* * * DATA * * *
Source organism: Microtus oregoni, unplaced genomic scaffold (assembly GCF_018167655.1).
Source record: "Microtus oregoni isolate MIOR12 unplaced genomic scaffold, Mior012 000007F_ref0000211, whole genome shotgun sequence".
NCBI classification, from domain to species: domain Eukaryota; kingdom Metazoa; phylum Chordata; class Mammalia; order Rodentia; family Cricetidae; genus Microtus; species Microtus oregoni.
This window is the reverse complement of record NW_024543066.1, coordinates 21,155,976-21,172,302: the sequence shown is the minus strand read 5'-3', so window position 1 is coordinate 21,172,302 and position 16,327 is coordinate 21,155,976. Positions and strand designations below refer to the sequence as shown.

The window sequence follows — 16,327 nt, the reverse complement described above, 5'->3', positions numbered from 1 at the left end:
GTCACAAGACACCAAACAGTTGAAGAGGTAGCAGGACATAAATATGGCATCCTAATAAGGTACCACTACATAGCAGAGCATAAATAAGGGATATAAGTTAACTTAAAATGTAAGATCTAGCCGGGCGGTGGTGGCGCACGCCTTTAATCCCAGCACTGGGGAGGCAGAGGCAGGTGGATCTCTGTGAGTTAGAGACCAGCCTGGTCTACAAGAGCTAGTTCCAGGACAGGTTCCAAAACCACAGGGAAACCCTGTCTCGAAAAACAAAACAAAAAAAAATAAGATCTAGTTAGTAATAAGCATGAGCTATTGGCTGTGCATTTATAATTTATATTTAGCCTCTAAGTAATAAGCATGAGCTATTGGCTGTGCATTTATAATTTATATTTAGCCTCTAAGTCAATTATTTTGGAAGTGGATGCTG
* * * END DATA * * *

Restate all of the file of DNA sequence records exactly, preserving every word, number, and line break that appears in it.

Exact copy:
Source organism: Microtus oregoni, unplaced genomic scaffold (assembly GCF_018167655.1).
Source record: "Microtus oregoni isolate MIOR12 unplaced genomic scaffold, Mior012 000007F_ref0000211, whole genome shotgun sequence".
NCBI classification, from domain to species: domain Eukaryota; kingdom Metazoa; phylum Chordata; class Mammalia; order Rodentia; family Cricetidae; genus Microtus; species Microtus oregoni.
This window is the reverse complement of record NW_024543066.1, coordinates 21,155,976-21,172,302: the sequence shown is the minus strand read 5'-3', so window position 1 is coordinate 21,172,302 and position 16,327 is coordinate 21,155,976. Positions and strand designations below refer to the sequence as shown.

The window sequence follows — 16,327 nt, the reverse complement described above, 5'->3', positions numbered from 1 at the left end:
GTCACAAGACACCAAACAGTTGAAGAGGTAGCAGGACATAAATATGGCATCCTAATAAGGTACCACTACATAGCAGAGCATAAATAAGGGATATAAGTTAACTTAAAATGTAAGATCTAGCCGGGCGGTGGTGGCGCACGCCTTTAATCCCAGCACTGGGGAGGCAGAGGCAGGTGGATCTCTGTGAGTTAGAGACCAGCCTGGTCTACAAGAGCTAGTTCCAGGACAGGTTCCAAAACCACAGGGAAACCCTGTCTCGAAAAACAAAACAAAAAAAAATAAGATCTAGTTAGTAATAAGCATGAGCTATTGGCTGTGCATTTATAATTTATATTTAGCCTCTAAGTAATAAGCATGAGCTATTGGCTGTGCATTTATAATTTATATTTAGCCTCTAAGTCAATTATTTTGGAAGTGGATGCTG